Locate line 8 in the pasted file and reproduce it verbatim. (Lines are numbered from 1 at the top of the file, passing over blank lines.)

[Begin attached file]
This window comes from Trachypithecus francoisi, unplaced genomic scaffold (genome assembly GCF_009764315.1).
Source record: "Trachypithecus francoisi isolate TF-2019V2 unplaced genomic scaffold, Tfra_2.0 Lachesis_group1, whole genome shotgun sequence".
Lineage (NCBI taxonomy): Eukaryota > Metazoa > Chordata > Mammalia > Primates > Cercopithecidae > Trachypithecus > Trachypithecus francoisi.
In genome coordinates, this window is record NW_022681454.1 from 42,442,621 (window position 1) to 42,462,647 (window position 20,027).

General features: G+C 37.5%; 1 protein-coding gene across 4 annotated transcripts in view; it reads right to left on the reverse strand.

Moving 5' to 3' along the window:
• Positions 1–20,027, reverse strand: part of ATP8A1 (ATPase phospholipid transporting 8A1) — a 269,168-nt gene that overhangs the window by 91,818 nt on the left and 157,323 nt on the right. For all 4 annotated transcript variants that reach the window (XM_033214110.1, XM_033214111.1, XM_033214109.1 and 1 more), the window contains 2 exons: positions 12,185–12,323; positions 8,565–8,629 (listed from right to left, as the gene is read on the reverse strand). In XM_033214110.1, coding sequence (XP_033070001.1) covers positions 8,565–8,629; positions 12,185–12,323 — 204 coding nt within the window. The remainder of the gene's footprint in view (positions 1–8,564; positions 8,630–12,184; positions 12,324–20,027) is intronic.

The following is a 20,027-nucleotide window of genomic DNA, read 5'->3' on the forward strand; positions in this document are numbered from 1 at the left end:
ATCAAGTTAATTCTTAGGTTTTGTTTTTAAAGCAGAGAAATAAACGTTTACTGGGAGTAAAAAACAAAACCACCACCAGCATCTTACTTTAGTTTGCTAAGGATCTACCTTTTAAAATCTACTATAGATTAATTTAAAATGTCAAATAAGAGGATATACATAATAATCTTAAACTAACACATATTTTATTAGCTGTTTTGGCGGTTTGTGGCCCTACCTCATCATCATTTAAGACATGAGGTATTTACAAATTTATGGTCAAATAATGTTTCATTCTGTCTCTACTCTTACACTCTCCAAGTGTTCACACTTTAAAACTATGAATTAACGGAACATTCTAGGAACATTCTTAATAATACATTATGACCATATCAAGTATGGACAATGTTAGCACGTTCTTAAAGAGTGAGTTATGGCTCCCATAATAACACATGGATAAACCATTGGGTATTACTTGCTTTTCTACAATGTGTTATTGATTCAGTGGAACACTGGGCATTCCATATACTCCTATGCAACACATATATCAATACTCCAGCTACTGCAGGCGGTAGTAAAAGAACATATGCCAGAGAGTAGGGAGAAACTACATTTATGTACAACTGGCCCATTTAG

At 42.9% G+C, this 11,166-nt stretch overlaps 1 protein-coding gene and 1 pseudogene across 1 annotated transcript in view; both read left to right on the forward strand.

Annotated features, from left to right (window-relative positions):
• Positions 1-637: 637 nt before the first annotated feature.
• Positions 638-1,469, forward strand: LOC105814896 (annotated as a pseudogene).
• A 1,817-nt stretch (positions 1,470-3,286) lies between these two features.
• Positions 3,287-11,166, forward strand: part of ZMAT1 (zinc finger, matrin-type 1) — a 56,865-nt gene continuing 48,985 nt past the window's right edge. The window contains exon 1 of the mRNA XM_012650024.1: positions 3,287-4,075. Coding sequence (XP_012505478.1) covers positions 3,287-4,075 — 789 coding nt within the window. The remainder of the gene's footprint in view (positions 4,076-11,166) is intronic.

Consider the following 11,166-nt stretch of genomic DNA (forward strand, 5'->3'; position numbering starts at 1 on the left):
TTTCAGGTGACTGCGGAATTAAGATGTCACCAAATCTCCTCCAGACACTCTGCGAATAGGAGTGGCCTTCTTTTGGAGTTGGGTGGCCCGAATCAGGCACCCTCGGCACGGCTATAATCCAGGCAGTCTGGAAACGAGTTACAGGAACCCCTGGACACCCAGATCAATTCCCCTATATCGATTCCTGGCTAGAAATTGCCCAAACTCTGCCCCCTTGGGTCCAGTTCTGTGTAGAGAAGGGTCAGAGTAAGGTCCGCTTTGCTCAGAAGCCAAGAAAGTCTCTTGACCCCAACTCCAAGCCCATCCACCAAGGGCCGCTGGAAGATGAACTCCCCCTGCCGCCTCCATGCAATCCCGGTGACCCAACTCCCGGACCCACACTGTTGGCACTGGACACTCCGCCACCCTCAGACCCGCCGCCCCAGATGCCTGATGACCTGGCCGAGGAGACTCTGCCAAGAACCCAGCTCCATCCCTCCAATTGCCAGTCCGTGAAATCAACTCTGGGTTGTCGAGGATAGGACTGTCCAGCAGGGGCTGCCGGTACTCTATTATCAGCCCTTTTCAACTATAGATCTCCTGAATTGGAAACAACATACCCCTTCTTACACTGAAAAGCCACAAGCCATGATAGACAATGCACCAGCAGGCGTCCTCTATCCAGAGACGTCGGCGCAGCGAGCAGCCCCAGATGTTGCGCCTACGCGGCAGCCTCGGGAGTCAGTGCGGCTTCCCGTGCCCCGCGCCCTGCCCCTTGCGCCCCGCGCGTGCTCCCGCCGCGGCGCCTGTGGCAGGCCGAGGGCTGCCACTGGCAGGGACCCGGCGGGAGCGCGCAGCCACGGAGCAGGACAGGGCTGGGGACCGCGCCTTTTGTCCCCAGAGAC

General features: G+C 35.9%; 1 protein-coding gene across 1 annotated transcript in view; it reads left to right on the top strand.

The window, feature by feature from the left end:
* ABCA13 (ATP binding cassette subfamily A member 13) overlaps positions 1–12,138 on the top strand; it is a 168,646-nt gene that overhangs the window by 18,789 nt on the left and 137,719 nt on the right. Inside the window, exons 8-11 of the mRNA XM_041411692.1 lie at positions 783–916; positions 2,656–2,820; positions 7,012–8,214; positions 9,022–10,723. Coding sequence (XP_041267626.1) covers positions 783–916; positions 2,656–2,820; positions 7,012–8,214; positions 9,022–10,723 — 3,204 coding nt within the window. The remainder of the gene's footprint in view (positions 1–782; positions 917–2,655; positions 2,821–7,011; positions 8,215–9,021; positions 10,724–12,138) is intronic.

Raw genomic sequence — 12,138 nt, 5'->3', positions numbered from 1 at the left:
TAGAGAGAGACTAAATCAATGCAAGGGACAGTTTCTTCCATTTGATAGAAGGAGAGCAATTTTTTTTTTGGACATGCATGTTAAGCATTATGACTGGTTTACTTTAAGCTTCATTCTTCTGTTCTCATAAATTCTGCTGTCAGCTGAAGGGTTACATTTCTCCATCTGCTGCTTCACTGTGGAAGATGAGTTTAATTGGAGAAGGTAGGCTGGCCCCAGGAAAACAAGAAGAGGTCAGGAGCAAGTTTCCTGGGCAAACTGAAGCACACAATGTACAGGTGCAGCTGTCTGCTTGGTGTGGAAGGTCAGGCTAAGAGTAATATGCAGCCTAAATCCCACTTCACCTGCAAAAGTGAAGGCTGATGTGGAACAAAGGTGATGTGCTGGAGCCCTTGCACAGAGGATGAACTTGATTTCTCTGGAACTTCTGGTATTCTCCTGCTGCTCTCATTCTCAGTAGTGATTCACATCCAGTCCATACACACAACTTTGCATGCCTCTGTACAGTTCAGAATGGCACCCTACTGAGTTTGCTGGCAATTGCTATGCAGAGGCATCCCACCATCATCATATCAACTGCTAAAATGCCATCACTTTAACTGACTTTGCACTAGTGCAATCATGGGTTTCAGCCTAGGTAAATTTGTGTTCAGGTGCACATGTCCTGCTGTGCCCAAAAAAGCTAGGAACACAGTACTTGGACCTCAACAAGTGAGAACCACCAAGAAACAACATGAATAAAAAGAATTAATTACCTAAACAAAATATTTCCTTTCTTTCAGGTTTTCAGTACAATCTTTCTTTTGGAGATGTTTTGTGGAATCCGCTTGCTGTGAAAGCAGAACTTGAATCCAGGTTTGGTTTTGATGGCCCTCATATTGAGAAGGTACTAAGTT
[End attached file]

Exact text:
The following is a 20,027-nucleotide window of genomic DNA, read 5'->3' on the forward strand; positions in this document are numbered from 1 at the left end: